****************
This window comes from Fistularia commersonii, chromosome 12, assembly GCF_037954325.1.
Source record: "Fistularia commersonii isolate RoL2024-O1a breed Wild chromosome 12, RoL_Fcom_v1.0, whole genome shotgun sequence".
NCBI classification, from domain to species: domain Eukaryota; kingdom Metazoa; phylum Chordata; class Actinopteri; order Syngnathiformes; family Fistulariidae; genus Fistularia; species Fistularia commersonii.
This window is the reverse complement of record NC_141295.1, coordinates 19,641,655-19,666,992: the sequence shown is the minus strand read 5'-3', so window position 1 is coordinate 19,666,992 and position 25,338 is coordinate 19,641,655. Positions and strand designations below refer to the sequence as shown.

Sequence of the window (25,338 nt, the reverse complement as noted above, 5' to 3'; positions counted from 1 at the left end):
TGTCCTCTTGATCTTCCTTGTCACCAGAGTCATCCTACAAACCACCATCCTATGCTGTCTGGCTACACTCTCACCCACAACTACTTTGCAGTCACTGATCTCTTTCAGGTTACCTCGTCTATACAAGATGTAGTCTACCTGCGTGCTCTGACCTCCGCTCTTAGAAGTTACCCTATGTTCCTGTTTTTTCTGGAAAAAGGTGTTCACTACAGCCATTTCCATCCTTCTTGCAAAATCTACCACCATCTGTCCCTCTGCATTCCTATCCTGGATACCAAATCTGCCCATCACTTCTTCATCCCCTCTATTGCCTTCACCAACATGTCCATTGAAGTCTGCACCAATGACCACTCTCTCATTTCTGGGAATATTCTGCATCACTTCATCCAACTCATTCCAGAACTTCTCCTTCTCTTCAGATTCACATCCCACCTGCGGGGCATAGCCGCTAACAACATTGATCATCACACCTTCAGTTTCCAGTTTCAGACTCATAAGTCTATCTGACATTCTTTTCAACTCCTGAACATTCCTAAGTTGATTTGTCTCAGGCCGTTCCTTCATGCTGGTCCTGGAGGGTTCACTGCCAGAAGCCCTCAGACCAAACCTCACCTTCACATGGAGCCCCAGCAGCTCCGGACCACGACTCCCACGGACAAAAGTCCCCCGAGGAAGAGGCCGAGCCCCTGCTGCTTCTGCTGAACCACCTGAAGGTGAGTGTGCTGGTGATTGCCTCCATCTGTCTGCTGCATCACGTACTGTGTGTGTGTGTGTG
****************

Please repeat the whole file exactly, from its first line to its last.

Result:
This window comes from Fistularia commersonii, chromosome 12, assembly GCF_037954325.1.
Source record: "Fistularia commersonii isolate RoL2024-O1a breed Wild chromosome 12, RoL_Fcom_v1.0, whole genome shotgun sequence".
NCBI classification, from domain to species: domain Eukaryota; kingdom Metazoa; phylum Chordata; class Actinopteri; order Syngnathiformes; family Fistulariidae; genus Fistularia; species Fistularia commersonii.
This window is the reverse complement of record NC_141295.1, coordinates 19,641,655-19,666,992: the sequence shown is the minus strand read 5'-3', so window position 1 is coordinate 19,666,992 and position 25,338 is coordinate 19,641,655. Positions and strand designations below refer to the sequence as shown.

Sequence of the window (25,338 nt, the reverse complement as noted above, 5' to 3'; positions counted from 1 at the left end):
TGTCCTCTTGATCTTCCTTGTCACCAGAGTCATCCTACAAACCACCATCCTATGCTGTCTGGCTACACTCTCACCCACAACTACTTTGCAGTCACTGATCTCTTTCAGGTTACCTCGTCTATACAAGATGTAGTCTACCTGCGTGCTCTGACCTCCGCTCTTAGAAGTTACCCTATGTTCCTGTTTTTTCTGGAAAAAGGTGTTCACTACAGCCATTTCCATCCTTCTTGCAAAATCTACCACCATCTGTCCCTCTGCATTCCTATCCTGGATACCAAATCTGCCCATCACTTCTTCATCCCCTCTATTGCCTTCACCAACATGTCCATTGAAGTCTGCACCAATGACCACTCTCTCATTTCTGGGAATATTCTGCATCACTTCATCCAACTCATTCCAGAACTTCTCCTTCTCTTCAGATTCACATCCCACCTGCGGGGCATAGCCGCTAACAACATTGATCATCACACCTTCAGTTTCCAGTTTCAGACTCATAAGTCTATCTGACATTCTTTTCAACTCCTGAACATTCCTAAGTTGATTTGTCTCAGGCCGTTCCTTCATGCTGGTCCTGGAGGGTTCACTGCCAGAAGCCCTCAGACCAAACCTCACCTTCACATGGAGCCCCAGCAGCTCCGGACCACGACTCCCACGGACAAAAGTCCCCCGAGGAAGAGGCCGAGCCCCTGCTGCTTCTGCTGAACCACCTGAAGGTGAGTGTGCTGGTGATTGCCTCCATCTGTCTGCTGCATCACGTACTGTGTGTGTGTGTGTG